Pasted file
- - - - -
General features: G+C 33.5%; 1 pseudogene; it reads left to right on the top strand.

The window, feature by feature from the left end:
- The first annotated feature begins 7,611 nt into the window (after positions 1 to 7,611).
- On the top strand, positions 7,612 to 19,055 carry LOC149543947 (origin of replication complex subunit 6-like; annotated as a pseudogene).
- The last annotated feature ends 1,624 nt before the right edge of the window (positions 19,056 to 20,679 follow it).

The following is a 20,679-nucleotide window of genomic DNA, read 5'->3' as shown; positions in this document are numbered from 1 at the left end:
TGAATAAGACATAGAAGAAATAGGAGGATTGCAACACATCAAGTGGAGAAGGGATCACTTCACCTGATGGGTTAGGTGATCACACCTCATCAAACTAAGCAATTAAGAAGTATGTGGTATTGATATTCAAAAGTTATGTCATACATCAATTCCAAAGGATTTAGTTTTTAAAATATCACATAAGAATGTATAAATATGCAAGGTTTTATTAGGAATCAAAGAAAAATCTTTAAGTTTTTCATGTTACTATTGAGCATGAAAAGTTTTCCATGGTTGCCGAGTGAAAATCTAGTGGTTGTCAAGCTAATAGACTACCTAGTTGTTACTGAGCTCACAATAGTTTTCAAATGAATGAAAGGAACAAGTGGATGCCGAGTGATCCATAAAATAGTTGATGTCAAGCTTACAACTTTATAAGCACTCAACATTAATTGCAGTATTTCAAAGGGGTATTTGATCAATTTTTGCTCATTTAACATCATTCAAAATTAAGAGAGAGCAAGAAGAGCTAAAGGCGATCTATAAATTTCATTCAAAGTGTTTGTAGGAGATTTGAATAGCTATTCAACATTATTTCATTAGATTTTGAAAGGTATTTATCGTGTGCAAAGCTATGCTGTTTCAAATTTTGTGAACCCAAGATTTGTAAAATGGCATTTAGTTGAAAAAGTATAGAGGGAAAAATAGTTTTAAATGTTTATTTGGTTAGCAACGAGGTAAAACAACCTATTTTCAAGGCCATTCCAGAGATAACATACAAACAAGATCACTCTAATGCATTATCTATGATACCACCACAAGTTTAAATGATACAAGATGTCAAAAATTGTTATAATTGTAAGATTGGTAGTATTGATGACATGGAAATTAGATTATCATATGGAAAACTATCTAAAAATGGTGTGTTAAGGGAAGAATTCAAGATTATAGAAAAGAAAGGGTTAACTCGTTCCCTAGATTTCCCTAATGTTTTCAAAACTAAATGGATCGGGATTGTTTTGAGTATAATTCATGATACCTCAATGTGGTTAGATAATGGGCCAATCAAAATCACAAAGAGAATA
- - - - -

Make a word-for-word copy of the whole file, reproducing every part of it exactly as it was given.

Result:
General features: G+C 33.5%; 1 pseudogene; it reads left to right on the top strand.

The window, feature by feature from the left end:
- The first annotated feature begins 7,611 nt into the window (after positions 1 to 7,611).
- On the top strand, positions 7,612 to 19,055 carry LOC149543947 (origin of replication complex subunit 6-like; annotated as a pseudogene).
- The last annotated feature ends 1,624 nt before the right edge of the window (positions 19,056 to 20,679 follow it).

The following is a 20,679-nucleotide window of genomic DNA, read 5'->3' as shown; positions in this document are numbered from 1 at the left end:
TGAATAAGACATAGAAGAAATAGGAGGATTGCAACACATCAAGTGGAGAAGGGATCACTTCACCTGATGGGTTAGGTGATCACACCTCATCAAACTAAGCAATTAAGAAGTATGTGGTATTGATATTCAAAAGTTATGTCATACATCAATTCCAAAGGATTTAGTTTTTAAAATATCACATAAGAATGTATAAATATGCAAGGTTTTATTAGGAATCAAAGAAAAATCTTTAAGTTTTTCATGTTACTATTGAGCATGAAAAGTTTTCCATGGTTGCCGAGTGAAAATCTAGTGGTTGTCAAGCTAATAGACTACCTAGTTGTTACTGAGCTCACAATAGTTTTCAAATGAATGAAAGGAACAAGTGGATGCCGAGTGATCCATAAAATAGTTGATGTCAAGCTTACAACTTTATAAGCACTCAACATTAATTGCAGTATTTCAAAGGGGTATTTGATCAATTTTTGCTCATTTAACATCATTCAAAATTAAGAGAGAGCAAGAAGAGCTAAAGGCGATCTATAAATTTCATTCAAAGTGTTTGTAGGAGATTTGAATAGCTATTCAACATTATTTCATTAGATTTTGAAAGGTATTTATCGTGTGCAAAGCTATGCTGTTTCAAATTTTGTGAACCCAAGATTTGTAAAATGGCATTTAGTTGAAAAAGTATAGAGGGAAAAATAGTTTTAAATGTTTATTTGGTTAGCAACGAGGTAAAACAACCTATTTTCAAGGCCATTCCAGAGATAACATACAAACAAGATCACTCTAATGCATTATCTATGATACCACCACAAGTTTAAATGATACAAGATGTCAAAAATTGTTATAATTGTAAGATTGGTAGTATTGATGACATGGAAATTAGATTATCATATGGAAAACTATCTAAAAATGGTGTGTTAAGGGAAGAATTCAAGATTATAGAAAAGAAAGGGTTAACTCGTTCCCTAGATTTCCCTAATGTTTTCAAAACTAAATGGATCGGGATTGTTTTGAGTATAATTCATGATACCTCAATGTGGTTAGATAATGGGCCAATCAAAATCACAAAGAGAATA